What do “The Lord of the Rings,” “Harry Potter,” “The Godfather,” “Charlotte’s Web” and “Fight Club” have in common?
They are all content that originally came from books that were adapted into generally great films.
Unfortunately, some films do not translate well from book to movie such as “Eragon,” “The Time Traveler’s Wife” and “Twilight” — I almost threw up just listing them.
If Disney’s track record tells us anything, it’s that the Mouse knows how to make a good book-to-film adaptation. However, the 1962 Madeleine L’Engle authored “A Wrinkle in Time” is not on their list of successful transitions.
“A Wrinkle in Time” tells the story of Meg (Storm Reid), her brother, Charles Wallace (Deric McCabe) and her friend, Calvin (Levi Miller), who attempt a rescue mission for her father (Chris Pine) who is stuck in another dimension across space and time. Throughout their journey, they encounter interdimensional beings (played by Oprah Winfrey, Reese Witherspoon and Mindy Kaling), and an evil entity who can manipulate and brainwash human beings and beautiful, computergenerated catastrophes that they must escape.
Ava DuVernay is coming off her critical and commercial success of the Martin Luther King, Jr. drama “Selma” into the mainstream blockbuster business with Disney. Out of Disney’s D23 Expo — the Disney consumer convention that’s
the Comic-Con for Disney fans — came more announcements for “A Wrinkle in Time.” A film by a director making strides for women of color as well as a fantasy/sci-fi Disney movie that has stunning visuals? Naturally, I was excited.
And now that the film is in theaters, I regret to say that the visuals were the only standard that was kept for
I’m okay with the laws of physics being defied in science-fiction films. In fact, I encourage it. But when a film wants to, hypothetically speaking, tell me that an apple is an orange just because it is? I draw the line at that effort not being put in explanation.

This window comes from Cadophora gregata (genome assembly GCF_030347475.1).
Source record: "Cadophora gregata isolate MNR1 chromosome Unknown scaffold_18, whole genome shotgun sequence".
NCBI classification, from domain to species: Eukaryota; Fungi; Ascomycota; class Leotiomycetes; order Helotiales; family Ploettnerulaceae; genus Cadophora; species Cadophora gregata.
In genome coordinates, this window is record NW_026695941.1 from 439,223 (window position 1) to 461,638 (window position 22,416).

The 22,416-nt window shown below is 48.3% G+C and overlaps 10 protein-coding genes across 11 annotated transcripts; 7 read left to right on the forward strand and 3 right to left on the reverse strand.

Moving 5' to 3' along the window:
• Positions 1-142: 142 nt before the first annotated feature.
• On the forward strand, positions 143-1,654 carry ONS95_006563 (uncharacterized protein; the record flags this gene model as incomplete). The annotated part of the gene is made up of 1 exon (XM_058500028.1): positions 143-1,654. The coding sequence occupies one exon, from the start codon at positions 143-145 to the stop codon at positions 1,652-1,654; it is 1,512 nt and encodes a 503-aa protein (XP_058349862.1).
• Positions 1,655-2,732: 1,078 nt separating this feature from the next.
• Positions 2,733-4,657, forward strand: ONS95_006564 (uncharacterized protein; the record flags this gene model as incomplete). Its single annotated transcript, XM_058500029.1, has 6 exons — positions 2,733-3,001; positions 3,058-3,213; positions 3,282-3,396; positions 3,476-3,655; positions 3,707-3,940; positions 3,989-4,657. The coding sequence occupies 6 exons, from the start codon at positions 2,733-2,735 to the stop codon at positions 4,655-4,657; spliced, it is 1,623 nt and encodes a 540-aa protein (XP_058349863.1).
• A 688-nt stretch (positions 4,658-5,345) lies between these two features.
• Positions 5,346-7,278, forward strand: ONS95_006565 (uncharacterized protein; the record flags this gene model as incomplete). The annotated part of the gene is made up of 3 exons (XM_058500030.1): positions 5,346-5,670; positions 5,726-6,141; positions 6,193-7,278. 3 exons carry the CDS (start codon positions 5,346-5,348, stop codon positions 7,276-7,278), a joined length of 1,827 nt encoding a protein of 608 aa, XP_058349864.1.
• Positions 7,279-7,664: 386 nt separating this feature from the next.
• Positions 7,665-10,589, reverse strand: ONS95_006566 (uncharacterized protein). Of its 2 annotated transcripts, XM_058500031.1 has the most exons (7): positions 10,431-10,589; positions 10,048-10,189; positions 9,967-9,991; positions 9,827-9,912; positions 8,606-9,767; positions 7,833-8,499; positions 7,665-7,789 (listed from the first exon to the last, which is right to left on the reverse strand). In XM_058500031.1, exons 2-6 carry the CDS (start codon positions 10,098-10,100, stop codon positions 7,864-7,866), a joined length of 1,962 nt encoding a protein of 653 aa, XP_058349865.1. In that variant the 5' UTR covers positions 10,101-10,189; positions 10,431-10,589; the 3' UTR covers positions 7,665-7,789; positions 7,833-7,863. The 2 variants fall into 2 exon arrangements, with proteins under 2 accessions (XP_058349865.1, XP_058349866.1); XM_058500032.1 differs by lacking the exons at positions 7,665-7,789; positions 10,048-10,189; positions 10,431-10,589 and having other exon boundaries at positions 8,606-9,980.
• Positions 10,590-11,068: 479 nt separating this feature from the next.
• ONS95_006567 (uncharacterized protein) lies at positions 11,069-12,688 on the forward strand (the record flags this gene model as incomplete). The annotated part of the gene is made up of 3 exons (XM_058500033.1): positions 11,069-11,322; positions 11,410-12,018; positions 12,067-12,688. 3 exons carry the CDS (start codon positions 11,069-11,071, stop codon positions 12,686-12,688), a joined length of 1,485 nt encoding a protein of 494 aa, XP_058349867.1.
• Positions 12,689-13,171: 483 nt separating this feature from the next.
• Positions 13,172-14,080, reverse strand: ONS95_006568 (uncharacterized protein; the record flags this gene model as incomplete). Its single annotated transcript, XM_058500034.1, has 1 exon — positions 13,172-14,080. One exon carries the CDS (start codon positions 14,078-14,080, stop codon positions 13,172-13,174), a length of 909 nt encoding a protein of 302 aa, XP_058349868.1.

“A Wrinkle in Time” is a classic children’s book that has received a John Newbery Medal. As written material, this story works, but I had trouble following the journey on screen. DuVernay’s effort is shown with the visuals but the script could have had another look-over.
The translation of Meg’s hero journey is sloppy, even if I could see the beauty in some of the scenes of her caring for her father’s safety and her leadership. I wish I could say the same about Charles Wallace, who is now going to be stuck in my mind as one of the most annoying child actors I have seen in a little while.
It isn’t all bad, though. There is ambition in the special effects and the backgrounds of the environments. This may work well as a ride too — sitting in a row of seats, flying through “A Wrinkle in Time”’s worlds, like the Soarin’ Around the World ride at Walt Disney World Resort.
While I did have fun with the CGI, a pretty-looking turd is still a turd.
Cheesy dialogue and missing emotional beats are enough for me not to like the movie. Throwing away necessary explanations for why certain characters choose to do specific actions is just the icing on the cake for a disappointing cake for a disappointing boy.
Despite my frustration, Oprah’s name alone will spark the curiosity in people to go see “A Wrinkle in Time.” My suggestion is to go in the theater with low expectations for this book-to-movie adaptation.
Like “Tomorrowland”’s ambition, “A Wrinkle in Time” tries to create an amazing fantasy tale of love, bravery and knowledge; yet, the poorly handled script lets go of the only hand that’s holding yours at the edge of a cliff.